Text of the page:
Barsac
Barsac is a fruity, sweet, dessert wine made from the sauvignon, semillon and muscadelle grapes in the southern region of Bordeaux. The wine's aromas and flavors include honey, dried figs and acacia. Barsac pairs well with blue cheeses.

Beaujolais (Gamay)
Beaujolais is a light red wine made from the gamay grape in Beaujolais, France, the southern region of Burgundy. It has soft tannins and refreshing acidity with flavors of cherries, strawberries, raspberries and bananas. The most famous type is Beaujolais Nouveau, released annually on the third Thursday of November. It should be consumed within three to six months of purchase. However, cru beaujolais, which has more depth and complexity, may age well for five to ten years, sometimes longer. Serve beaujolais with turkey, salmon paté, chicken, pork, baguette, soft cheeses, Tandori dishes.

Beaujolais Brouilly
Beaujolais Brouilly (BREW-yee) comes from the Brouilly area of Beaujolais, France, in the southern region of Burgundy. It is a robust and full-flavored red wine with aromas of cherries, strawberries and raspberries. Winemakers are allowed to add up to 15% of pinot noir, chardonnay, aligoté or melon grapes to the blend with the gamay grape. Serve with chicken and other poultry, cold meats, vegetables, salads and stuffed peppers.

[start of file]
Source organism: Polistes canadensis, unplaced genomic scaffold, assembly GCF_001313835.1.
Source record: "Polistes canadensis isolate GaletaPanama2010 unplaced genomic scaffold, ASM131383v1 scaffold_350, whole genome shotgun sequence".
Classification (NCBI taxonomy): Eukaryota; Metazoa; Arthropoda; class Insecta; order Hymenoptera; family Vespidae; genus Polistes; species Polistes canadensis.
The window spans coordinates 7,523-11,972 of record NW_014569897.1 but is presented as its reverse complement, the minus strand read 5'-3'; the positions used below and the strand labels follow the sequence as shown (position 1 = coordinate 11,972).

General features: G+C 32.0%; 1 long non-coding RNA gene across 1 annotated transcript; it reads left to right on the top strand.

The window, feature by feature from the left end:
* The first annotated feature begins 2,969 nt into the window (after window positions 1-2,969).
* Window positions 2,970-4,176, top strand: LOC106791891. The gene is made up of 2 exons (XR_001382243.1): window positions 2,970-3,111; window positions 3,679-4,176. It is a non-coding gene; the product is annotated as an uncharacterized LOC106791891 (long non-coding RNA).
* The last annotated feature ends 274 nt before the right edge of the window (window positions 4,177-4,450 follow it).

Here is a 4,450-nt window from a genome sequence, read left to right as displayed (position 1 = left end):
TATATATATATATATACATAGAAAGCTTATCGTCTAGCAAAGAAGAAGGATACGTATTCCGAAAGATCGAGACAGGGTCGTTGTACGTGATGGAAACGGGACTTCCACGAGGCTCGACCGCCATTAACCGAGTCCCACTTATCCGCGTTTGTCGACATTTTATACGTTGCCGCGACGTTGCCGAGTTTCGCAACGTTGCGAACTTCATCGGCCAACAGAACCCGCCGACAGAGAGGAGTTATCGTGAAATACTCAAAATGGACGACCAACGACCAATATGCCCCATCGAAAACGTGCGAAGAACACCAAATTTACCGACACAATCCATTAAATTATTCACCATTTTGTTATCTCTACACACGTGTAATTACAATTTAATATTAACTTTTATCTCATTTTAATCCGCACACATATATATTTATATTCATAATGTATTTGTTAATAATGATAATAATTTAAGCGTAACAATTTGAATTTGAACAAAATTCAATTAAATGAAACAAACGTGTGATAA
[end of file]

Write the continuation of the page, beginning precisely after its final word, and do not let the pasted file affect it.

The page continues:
Beaujolais Chiroubles
This Beaujolais comes from the Chiroubles area of Beaujolais, France. Beaujolais is a light red wine made from the gamay grape in Beaujolais, the southern region of Burgundy. It has soft tannins and refreshing acidity with flavors of cherries, strawberries, raspberries and bananas. The most famous type is Beaujolais Nouveau, released annually on the third Thursday of November. It should be consumed within three to six months of purchase. However, cru beaujolais, which has more depth and complexity, may age well for five to ten years, sometimes longer. Serve Beaujolais Chiroubles with carpaccio, beef tartare, brie cheese, and rabbit.